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Privacy Groups Hit YouTube Kids Again

WASHINGTON — Google continues to take hits from privacy groups over its YouTube Kids app, but now pay TV providers and many other players are being added to the list of companies those groups want the Federal Trade Commission to investigate, at least as they relate to Google.

The Center for Digital Democracy and the Campaign for a Commercial-Free Childhood have filed two new complaints against YouTube with the FTC, saying it continues to engage in unfair and deceptive practices.

In the two related filings, they asked that the probe include “multichannel video programmers; food, beverage and toy companies; its major You- Tube advertising and ‘unboxing’ video partners; and companies that specialize in ‘influencer’ and product-placement marketing on YouTube.”

In one of the complaints, the groups want the FTC to hold a host of food and beverage companies for violating self-regulatory pledges they made as part of the Children’s Food and Beverage Advertising Initiative (CFBAI), citing what they said were hundreds of commercials and promotional videos for products the companies had pledged not to market to kids under 12.

Google made changes in its YouTube Kids app following initial complaints about it from the group — including giving parents the option to restrict searches — but the groups said those changes don’t solve the cited problems.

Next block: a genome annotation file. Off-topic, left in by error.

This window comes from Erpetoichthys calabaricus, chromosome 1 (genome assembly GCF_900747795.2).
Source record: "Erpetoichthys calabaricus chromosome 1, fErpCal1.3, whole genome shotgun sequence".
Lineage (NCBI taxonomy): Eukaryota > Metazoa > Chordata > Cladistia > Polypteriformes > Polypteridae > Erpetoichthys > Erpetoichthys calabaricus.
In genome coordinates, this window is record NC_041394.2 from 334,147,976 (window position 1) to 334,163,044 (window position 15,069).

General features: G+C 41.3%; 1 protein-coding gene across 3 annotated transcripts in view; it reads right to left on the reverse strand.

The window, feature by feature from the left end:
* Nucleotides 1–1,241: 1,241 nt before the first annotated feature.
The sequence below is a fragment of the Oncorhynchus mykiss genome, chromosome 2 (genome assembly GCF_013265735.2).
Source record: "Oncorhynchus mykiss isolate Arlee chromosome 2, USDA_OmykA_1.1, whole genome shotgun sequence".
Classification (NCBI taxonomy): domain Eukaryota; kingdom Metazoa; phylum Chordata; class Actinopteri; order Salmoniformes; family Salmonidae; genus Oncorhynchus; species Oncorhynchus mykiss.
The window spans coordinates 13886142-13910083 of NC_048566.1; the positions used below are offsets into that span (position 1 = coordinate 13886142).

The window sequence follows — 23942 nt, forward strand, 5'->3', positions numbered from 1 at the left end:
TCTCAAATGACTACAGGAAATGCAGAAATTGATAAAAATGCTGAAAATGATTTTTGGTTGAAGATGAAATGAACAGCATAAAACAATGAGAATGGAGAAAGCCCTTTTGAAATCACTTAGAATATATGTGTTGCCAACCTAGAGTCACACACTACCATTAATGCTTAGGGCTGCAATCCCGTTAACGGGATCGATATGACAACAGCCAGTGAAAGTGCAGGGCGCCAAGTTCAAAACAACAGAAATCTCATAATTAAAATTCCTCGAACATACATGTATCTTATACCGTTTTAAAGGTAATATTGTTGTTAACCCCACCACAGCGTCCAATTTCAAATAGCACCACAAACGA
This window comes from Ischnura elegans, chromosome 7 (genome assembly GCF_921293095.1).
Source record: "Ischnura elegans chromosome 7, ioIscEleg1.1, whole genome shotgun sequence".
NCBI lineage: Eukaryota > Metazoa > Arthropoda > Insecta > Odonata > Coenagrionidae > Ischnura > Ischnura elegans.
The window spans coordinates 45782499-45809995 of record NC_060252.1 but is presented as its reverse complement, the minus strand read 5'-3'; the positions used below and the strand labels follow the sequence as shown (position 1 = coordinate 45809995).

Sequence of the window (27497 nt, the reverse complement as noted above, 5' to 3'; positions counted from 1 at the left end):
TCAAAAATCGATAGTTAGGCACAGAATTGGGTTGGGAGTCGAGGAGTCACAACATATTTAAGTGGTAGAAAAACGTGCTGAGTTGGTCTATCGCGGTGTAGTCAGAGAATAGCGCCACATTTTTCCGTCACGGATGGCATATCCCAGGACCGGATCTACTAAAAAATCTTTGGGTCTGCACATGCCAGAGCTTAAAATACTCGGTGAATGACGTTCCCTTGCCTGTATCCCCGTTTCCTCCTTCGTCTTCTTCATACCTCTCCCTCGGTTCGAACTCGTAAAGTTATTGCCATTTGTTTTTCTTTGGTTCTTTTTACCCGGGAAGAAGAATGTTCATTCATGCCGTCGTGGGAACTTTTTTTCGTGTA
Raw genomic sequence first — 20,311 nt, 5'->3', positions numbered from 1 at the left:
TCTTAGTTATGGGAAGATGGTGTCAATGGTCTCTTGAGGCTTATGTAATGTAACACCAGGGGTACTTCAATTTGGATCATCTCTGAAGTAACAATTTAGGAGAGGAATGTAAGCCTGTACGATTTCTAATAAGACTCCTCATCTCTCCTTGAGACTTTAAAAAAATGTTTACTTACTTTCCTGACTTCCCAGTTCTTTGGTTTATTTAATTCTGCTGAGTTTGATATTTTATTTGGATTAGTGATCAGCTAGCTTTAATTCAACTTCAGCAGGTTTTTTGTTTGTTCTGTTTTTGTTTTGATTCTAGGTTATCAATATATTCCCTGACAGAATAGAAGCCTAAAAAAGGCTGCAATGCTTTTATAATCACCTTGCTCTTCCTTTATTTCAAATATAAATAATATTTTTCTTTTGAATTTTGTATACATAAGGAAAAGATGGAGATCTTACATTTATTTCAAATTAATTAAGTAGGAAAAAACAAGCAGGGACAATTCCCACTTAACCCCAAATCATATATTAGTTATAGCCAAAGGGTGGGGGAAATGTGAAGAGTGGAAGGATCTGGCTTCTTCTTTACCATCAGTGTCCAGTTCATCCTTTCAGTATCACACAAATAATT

The second complaint expands on the original complaint filed earlier this year, adding videos that “appear to result” from the relationship between advertisers, YouTube, pay TV distributors and advertising agencies specializing in “influencer” marketing.

A Google spokesperson was not available for comment at press time, but responded when the groups filed a supplement in April to their original complaint: “Anyone can flag a video, and these videos are manually reviewed 24/7 and any videos that don’t belong in the app are removed. For parents who want a more restricted experience, we recommend that they turn off search.”

Sen. Bill Nelson (D-Fla.), ranking member of the Senate Commerce Committee, also has concerns about YouTube Kids and said he was not assuaged by the changes, calling them a first step.